Toronto City Opera: Don Giovanni Photo: Carla-Grace Colaguori (Zerlina) and Bradley Hoover (Don Giovanni) in Toronto City Opera's production of Don Giovanni.

Toronto City Opera: Don Giovanni

Jenna Simeonov

Wednesday night, I went to see Don Giovanni at Toronto City Opera; I don’t know much about the company, and I was most surprised to learn that they’re in their 48th season. Forty eighth! TCO’s mission is to “grow the art of opera. It will facilitate this by training young and/or inexperienced singers through an intense regimen of coaching in musicianship, stagecraft and performance.” I’m a big fan of companies who create performance opportunities for young singers. There was a wide range of skill and experience among the cast, and for the most part the singers were still in the process of negotiating their technique and putting it into practice onstage. Because of Toronto City Opera’s mission, and how much I support it, I’ll refrain from writing a review in the same vein as I would for a professional company.

This Don Giovanni used full traditional sets and costumes in this production by TCO Artistic Director Beatrice Carpino; the score was led by Music Director Adolfo de Santis and pianistIvan Jovanovic. I think that what TCO does is great for artists who crave experience, and that their goal could be even better accomplished by letting the performances be much more about a process than a product. TCO is the perfect organization to offer semi-staged or in-concert productions of opera standards, leaving lots of time to work slowly on the score and text. The end result could be a workshop-like performance, free from sets and costumes, to show audiences how opera is created from the ground up.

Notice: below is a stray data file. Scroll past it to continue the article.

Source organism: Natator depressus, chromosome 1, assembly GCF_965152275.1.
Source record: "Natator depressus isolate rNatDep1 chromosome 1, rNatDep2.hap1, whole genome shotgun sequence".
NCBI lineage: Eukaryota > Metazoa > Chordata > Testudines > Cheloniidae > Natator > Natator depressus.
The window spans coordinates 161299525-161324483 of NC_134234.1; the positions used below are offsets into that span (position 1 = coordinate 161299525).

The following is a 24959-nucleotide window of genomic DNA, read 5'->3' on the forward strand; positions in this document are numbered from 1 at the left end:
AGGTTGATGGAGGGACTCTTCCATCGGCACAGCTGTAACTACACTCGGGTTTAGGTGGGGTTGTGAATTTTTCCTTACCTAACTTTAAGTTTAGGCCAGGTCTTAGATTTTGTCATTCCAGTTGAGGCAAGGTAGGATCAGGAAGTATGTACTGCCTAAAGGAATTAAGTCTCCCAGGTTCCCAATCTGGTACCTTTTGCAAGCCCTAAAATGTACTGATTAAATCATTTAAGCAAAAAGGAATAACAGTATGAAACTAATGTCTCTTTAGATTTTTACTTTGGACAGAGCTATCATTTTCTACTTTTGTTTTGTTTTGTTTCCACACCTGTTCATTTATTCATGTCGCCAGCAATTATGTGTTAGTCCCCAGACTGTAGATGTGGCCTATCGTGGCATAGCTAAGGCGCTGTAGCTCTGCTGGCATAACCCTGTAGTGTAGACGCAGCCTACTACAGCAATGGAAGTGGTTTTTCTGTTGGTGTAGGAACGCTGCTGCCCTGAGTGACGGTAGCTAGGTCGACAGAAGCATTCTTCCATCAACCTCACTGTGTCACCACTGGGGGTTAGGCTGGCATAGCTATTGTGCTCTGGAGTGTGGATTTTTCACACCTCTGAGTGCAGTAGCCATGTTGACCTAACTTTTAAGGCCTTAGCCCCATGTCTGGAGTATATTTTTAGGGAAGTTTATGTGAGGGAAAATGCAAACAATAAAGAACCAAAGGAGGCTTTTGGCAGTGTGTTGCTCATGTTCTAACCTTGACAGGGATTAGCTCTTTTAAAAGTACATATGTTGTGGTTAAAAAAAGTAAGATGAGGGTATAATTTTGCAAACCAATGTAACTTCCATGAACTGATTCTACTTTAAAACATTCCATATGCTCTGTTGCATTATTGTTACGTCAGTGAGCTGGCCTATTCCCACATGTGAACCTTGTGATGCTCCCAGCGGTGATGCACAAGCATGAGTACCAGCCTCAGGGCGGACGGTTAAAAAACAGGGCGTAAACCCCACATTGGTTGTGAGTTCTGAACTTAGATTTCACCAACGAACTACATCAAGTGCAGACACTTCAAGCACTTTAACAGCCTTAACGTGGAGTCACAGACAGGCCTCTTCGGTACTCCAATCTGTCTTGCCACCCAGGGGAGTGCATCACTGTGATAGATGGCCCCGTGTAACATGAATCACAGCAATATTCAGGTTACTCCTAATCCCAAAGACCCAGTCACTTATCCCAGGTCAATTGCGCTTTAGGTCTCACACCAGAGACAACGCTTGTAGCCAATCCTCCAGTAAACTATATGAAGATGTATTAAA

Jackie McIntyre (Anna) and Nseke Brunot Theophile (Ottavio). Photo: TCO

There’s absolutely no issue with inexperienced artists performing a piece like Don Giovanni, and the benefit of a project like that is that the artists to learn about the stuff of opera. Tackling style, ease with the language, and the technical hurdles of the music are the real educational gems; fully staged productions are fairly common in Toronto, and I think the real audience pull for a company like TCO is the chance to get an inside look at the learning process. I’m curious about how much interaction Toronto City Opera has with the faculty and students at University of Toronto or the Glenn Gould School over the years; performance opportunities for university-level singers can be slim, and this is a great place to get singing operatic standards. It occurred to me that it could be a chance for young pianists and conductors, too; so much of their learning comes from doing, and so on-the-job experience would be invaluable. Ivan Jovanovic deserves many kudos for playing Mozart’s tricky score, and there were opportunities for him to learn as well. I’m not sure if TCO recruits young pianists and conductors for their productions, but it would be fantastic chance for talented music staff like Ivan to delve deeply (with guidance) into the art of playing Mozart recit, and deciphering orchestral reductions.

Bradley Hoover (Giovanni) and Samantha Weaver (Elvira). Photo: TCO

The TCO’s impressive 48 seasons show that there are artists who want to get onstage, and that there’s a creative team and an audience to support them. I think more faith can be put in showing off the work singers must put into learning a foreign language, mastering technically difficult elements of their roles, and parsing the drama of their scenes. This kind of work is of most value to young artists, and translates across the stylistic board; I think the process is more interesting to the public than we may think, and with TCO, it could be worth a try.

Toronto City Opera has one more performance of Don Giovanni this Saturday at 7:30pm, 777 Bloor St W. They’re also putting up Verdi’s Un ballo in maschera, February 27th at 7:30pm, and a 2pm on March 1st. You can find details and ticket info right here.



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